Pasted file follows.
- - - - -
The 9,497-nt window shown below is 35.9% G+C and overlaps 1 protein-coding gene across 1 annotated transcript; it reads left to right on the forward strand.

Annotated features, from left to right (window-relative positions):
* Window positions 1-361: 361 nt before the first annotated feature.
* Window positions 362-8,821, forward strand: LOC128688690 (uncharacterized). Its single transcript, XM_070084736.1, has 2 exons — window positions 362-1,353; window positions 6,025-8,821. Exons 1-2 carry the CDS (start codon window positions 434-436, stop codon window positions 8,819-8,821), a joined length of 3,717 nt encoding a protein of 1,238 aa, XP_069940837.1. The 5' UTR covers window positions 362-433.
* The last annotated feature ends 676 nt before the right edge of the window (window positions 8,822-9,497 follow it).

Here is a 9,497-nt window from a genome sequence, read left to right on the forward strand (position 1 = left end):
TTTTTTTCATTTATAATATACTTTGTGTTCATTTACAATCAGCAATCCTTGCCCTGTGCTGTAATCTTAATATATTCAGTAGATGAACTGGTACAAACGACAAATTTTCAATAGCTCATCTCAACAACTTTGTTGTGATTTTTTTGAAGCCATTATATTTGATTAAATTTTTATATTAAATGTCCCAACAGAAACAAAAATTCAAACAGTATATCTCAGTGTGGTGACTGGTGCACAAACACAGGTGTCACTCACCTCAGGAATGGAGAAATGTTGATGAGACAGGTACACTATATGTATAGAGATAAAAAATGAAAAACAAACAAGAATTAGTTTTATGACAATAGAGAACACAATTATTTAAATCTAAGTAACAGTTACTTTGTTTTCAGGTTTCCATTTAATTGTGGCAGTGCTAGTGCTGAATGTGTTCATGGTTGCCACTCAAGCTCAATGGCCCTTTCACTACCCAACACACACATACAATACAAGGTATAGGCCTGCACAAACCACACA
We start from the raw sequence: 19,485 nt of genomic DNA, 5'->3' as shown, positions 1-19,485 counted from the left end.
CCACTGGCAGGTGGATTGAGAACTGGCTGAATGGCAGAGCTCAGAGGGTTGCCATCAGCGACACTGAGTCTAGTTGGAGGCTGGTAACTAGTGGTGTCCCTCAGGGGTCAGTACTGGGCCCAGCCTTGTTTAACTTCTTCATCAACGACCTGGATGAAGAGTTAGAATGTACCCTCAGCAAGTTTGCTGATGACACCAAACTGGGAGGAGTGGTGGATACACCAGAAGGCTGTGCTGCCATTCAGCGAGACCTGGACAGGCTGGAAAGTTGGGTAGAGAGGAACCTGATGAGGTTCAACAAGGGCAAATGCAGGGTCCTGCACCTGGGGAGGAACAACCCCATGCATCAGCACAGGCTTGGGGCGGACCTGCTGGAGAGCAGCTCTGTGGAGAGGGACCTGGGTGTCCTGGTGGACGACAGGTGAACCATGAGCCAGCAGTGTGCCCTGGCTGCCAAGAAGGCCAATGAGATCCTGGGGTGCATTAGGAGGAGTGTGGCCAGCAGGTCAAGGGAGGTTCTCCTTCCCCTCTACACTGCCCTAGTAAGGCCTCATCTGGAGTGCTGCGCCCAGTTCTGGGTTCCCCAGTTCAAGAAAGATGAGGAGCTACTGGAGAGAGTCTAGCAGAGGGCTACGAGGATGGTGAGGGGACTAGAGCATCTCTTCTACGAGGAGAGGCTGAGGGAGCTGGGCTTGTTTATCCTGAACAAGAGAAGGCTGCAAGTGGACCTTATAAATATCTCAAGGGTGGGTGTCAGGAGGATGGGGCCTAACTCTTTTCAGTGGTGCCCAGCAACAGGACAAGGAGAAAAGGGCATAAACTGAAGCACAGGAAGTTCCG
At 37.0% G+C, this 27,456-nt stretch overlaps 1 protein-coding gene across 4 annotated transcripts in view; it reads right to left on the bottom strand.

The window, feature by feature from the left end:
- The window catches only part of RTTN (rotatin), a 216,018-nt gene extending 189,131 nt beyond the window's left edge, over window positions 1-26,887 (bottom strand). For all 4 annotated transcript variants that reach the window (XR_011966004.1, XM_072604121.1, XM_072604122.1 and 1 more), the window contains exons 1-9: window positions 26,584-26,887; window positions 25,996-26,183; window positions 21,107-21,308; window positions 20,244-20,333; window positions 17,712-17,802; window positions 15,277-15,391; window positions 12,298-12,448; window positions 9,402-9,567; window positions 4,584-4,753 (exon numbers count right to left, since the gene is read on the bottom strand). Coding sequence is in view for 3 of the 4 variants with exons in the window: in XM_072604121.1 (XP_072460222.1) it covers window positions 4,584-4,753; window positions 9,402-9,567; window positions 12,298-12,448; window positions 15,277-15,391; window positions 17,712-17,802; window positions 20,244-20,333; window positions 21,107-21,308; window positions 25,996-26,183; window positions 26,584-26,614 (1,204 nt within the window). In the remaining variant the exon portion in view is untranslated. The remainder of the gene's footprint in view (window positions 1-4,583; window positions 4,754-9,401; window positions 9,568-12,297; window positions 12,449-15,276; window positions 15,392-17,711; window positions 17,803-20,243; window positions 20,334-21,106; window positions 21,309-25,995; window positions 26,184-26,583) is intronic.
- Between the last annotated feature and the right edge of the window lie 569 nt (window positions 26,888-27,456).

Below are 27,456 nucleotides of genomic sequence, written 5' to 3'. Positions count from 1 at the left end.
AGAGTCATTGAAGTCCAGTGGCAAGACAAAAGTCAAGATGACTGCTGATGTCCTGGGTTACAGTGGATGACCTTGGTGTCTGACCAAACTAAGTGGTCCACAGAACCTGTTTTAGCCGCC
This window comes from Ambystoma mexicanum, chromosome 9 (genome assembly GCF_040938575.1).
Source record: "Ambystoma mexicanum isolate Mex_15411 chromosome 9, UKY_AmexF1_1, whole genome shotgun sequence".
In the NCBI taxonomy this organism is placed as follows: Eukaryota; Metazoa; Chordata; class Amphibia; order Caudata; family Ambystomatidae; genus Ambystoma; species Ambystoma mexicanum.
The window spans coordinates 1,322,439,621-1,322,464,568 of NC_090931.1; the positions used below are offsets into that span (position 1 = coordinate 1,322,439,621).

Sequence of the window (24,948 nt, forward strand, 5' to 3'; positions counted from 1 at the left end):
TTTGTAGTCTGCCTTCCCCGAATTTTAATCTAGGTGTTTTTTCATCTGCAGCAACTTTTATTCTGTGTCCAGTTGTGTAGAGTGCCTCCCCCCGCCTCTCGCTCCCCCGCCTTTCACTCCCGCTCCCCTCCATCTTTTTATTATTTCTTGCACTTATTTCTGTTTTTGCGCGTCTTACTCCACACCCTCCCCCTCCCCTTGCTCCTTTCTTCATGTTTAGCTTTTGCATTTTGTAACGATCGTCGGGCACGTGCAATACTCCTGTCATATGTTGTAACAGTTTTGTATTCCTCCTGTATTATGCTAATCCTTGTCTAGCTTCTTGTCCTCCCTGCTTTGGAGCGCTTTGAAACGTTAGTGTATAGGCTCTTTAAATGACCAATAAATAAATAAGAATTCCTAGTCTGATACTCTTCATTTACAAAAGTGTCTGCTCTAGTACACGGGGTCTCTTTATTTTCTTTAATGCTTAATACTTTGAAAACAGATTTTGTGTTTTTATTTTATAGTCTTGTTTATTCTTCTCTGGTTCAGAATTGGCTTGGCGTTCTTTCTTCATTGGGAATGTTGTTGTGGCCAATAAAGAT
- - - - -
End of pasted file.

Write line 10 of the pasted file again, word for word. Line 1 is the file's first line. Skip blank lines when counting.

At 37.0% G+C, this 27,456-nt stretch overlaps 1 protein-coding gene across 4 annotated transcripts in view; it reads right to left on the bottom strand.